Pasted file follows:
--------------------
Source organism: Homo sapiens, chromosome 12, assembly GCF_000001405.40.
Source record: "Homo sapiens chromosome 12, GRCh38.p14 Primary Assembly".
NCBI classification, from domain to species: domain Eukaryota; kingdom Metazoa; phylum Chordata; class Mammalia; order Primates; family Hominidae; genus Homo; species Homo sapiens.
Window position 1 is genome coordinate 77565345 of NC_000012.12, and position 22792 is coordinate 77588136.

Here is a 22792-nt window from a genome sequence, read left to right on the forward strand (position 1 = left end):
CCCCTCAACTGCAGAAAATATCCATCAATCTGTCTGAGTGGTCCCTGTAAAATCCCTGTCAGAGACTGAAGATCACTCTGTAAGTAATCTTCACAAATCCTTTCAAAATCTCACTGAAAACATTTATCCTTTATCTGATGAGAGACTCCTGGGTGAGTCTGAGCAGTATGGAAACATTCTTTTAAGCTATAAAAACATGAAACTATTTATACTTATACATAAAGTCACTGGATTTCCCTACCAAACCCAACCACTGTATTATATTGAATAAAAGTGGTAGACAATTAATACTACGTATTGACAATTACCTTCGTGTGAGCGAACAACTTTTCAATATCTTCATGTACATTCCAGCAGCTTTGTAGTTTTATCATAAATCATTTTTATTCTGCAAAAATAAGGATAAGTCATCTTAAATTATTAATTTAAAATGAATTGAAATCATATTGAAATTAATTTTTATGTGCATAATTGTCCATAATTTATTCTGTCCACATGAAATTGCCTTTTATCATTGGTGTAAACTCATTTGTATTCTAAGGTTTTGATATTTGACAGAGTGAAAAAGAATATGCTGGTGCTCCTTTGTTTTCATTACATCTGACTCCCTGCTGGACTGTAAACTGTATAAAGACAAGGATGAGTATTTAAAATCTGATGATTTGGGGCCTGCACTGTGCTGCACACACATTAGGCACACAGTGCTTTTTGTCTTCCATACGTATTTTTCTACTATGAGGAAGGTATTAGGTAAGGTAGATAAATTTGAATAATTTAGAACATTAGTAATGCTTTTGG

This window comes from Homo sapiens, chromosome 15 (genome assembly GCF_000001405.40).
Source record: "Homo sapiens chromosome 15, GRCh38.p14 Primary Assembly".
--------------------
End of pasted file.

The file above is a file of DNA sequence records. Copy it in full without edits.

Source organism: Homo sapiens, chromosome 12, assembly GCF_000001405.40.
Source record: "Homo sapiens chromosome 12, GRCh38.p14 Primary Assembly".
NCBI classification, from domain to species: domain Eukaryota; kingdom Metazoa; phylum Chordata; class Mammalia; order Primates; family Hominidae; genus Homo; species Homo sapiens.
Window position 1 is genome coordinate 77565345 of NC_000012.12, and position 22792 is coordinate 77588136.

Here is a 22792-nt window from a genome sequence, read left to right on the forward strand (position 1 = left end):
CCCCTCAACTGCAGAAAATATCCATCAATCTGTCTGAGTGGTCCCTGTAAAATCCCTGTCAGAGACTGAAGATCACTCTGTAAGTAATCTTCACAAATCCTTTCAAAATCTCACTGAAAACATTTATCCTTTATCTGATGAGAGACTCCTGGGTGAGTCTGAGCAGTATGGAAACATTCTTTTAAGCTATAAAAACATGAAACTATTTATACTTATACATAAAGTCACTGGATTTCCCTACCAAACCCAACCACTGTATTATATTGAATAAAAGTGGTAGACAATTAATACTACGTATTGACAATTACCTTCGTGTGAGCGAACAACTTTTCAATATCTTCATGTACATTCCAGCAGCTTTGTAGTTTTATCATAAATCATTTTTATTCTGCAAAAATAAGGATAAGTCATCTTAAATTATTAATTTAAAATGAATTGAAATCATATTGAAATTAATTTTTATGTGCATAATTGTCCATAATTTATTCTGTCCACATGAAATTGCCTTTTATCATTGGTGTAAACTCATTTGTATTCTAAGGTTTTGATATTTGACAGAGTGAAAAAGAATATGCTGGTGCTCCTTTGTTTTCATTACATCTGACTCCCTGCTGGACTGTAAACTGTATAAAGACAAGGATGAGTATTTAAAATCTGATGATTTGGGGCCTGCACTGTGCTGCACACACATTAGGCACACAGTGCTTTTTGTCTTCCATACGTATTTTTCTACTATGAGGAAGGTATTAGGTAAGGTAGATAAATTTGAATAATTTAGAACATTAGTAATGCTTTTGG

This window comes from Homo sapiens, chromosome 15 (genome assembly GCF_000001405.40).
Source record: "Homo sapiens chromosome 15, GRCh38.p14 Primary Assembly".